Speaking up when negative words or phrases are used about disability
Writing producers and editors a note of support when they portray someone with a disability as a “regular person” in the media
Accepting people with disabilities as individuals capable of the same needs and feelings as yourself, and hiring qualified disabled persons whenever possible
People with disabilities are entitled to the same courtesies you would extend to anyone, including personal privacy. If you find it inappropriate to ask people about their sex lives, or their complexions, or their incomes, extend the courtesy to people with disabilities.
If you don’t make a habit of leaning or hanging on people, don’t lean or hang on someone’s wheelchair. Wheelchairs are an extension of personal space.
When you offer to assist someone with a vision impairment, allow the person to take your arm. This will help you to guide, rather than propel or lead, the person.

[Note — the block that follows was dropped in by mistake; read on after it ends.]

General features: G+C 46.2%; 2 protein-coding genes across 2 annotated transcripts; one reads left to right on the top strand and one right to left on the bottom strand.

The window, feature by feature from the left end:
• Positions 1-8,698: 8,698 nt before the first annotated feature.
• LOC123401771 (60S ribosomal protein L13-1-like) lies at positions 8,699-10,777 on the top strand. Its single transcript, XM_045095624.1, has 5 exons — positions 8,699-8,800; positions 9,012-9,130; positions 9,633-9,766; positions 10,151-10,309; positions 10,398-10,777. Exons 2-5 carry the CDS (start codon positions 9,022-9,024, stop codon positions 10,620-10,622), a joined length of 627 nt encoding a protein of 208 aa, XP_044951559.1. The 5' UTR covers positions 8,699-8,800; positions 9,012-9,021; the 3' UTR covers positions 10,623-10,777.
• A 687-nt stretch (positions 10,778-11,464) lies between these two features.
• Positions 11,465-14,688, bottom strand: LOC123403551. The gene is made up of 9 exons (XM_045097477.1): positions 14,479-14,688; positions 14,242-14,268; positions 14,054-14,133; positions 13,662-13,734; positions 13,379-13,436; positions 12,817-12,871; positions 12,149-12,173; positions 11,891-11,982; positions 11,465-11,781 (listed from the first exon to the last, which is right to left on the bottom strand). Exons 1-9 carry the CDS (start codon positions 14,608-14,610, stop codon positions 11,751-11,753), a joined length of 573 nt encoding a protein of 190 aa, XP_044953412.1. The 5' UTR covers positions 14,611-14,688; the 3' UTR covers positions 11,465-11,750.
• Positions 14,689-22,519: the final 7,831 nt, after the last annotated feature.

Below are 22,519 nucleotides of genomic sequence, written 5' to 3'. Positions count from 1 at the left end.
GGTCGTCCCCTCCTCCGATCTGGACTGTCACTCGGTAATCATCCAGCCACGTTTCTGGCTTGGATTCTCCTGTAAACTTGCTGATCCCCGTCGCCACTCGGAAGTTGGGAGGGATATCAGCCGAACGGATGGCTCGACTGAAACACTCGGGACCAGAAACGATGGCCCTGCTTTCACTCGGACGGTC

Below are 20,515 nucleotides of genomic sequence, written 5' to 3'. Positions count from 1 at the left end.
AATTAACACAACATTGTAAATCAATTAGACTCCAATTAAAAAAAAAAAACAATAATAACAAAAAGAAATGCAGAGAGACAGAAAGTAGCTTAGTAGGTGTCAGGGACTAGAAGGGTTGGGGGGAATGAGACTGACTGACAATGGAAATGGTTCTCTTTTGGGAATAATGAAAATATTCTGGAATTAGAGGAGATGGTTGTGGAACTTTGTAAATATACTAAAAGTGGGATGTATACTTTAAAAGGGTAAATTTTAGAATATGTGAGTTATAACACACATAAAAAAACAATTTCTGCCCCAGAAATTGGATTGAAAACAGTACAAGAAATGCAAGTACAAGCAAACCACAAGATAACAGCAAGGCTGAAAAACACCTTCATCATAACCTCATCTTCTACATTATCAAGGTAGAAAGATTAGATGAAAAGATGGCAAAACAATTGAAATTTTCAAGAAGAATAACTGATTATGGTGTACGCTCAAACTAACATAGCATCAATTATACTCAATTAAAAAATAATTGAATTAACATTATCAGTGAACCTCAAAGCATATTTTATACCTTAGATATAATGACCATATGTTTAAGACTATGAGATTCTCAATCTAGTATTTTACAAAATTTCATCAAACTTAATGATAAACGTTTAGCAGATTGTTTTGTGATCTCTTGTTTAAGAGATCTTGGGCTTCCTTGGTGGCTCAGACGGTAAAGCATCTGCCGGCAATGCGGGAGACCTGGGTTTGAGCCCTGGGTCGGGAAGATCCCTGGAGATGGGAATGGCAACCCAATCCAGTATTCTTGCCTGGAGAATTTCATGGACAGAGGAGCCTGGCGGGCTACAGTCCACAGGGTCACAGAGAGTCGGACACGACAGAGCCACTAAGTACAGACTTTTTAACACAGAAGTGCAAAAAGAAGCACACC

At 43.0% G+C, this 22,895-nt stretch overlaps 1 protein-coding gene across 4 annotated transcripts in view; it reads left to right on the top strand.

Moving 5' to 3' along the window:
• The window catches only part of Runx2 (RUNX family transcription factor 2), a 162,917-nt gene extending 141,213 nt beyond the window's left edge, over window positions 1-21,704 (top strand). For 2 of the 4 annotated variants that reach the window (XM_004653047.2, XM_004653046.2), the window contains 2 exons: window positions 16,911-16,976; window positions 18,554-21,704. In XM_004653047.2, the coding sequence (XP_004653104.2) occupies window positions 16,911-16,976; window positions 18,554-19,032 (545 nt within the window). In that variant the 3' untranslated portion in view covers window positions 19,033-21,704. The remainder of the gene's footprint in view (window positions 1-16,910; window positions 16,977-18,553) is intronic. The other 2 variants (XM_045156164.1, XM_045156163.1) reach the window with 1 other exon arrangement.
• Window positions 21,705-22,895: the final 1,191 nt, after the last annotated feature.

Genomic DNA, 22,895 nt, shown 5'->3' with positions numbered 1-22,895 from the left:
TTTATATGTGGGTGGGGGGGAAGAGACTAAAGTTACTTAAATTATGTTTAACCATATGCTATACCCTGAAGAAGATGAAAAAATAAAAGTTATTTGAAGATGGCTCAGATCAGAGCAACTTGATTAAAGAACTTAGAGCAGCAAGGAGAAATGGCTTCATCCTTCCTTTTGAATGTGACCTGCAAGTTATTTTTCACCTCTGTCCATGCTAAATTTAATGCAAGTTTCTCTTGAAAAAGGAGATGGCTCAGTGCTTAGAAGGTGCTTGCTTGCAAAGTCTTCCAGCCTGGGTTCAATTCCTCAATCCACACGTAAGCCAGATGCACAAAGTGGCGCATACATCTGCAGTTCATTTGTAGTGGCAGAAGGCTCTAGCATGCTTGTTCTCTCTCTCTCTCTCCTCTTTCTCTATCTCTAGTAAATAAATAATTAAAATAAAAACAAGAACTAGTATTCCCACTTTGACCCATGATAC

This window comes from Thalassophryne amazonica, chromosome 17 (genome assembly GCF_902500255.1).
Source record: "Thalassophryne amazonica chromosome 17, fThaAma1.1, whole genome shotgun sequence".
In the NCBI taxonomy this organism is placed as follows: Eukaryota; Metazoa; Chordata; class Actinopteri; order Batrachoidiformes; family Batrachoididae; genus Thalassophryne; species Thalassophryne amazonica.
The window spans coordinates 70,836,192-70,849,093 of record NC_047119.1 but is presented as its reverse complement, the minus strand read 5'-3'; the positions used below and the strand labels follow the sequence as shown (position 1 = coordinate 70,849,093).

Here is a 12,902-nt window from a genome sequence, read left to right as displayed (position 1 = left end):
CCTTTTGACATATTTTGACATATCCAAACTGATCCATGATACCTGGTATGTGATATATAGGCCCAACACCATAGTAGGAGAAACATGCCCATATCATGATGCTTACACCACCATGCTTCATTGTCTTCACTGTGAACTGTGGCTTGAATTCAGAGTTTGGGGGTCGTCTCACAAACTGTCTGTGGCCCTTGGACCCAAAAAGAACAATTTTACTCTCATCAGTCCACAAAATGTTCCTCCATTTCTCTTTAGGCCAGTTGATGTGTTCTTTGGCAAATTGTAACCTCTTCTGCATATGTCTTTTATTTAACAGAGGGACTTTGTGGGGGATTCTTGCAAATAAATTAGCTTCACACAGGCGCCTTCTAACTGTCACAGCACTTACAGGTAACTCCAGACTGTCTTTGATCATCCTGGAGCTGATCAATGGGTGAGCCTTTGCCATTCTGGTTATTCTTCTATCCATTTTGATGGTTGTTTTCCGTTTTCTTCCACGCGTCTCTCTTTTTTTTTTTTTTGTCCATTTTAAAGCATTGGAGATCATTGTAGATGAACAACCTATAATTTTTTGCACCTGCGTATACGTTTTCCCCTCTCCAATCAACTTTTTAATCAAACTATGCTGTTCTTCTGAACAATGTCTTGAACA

Treat adults as adults. Call a person by his or her first name only when you extend this familiarity to everyone present. Don’t patronize people who use wheelchairs by patting them on the head. Reserve this sign of affection for children.
When talking with someone who has a disability, speak directly to him or her, rather than through a companion who may be along.
Relax. Don’t be embarrassed if you happen to use common expressions, such as “See you later” or “I’ve got to run”, that seem to relate to the person’s disability.
To get the attention of a person who has a hearing disability, tap the person on the shoulder or wave your hand. Look directly at the person and speak clearly, slowly and expressively to establish if the person can read your lips. Not everyone with hearing impairments can lip-read. Those who do will rely on facial expressions and other body language to help understand. Show consideration by facing a light source and keeping your hands and food away from your mouth when speaking. Keep mustaches well-trimmed. Shouting won’t help, but written notes will.